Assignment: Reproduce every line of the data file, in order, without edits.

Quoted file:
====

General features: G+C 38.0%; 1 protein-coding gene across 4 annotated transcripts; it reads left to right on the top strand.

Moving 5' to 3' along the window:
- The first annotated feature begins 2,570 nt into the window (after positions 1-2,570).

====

General features: G+C 38.0%; 1 protein-coding gene across 4 annotated transcripts; it reads left to right on the top strand.

Moving 5' to 3' along the window:
- The first annotated feature begins 2,570 nt into the window (after positions 1-2,570).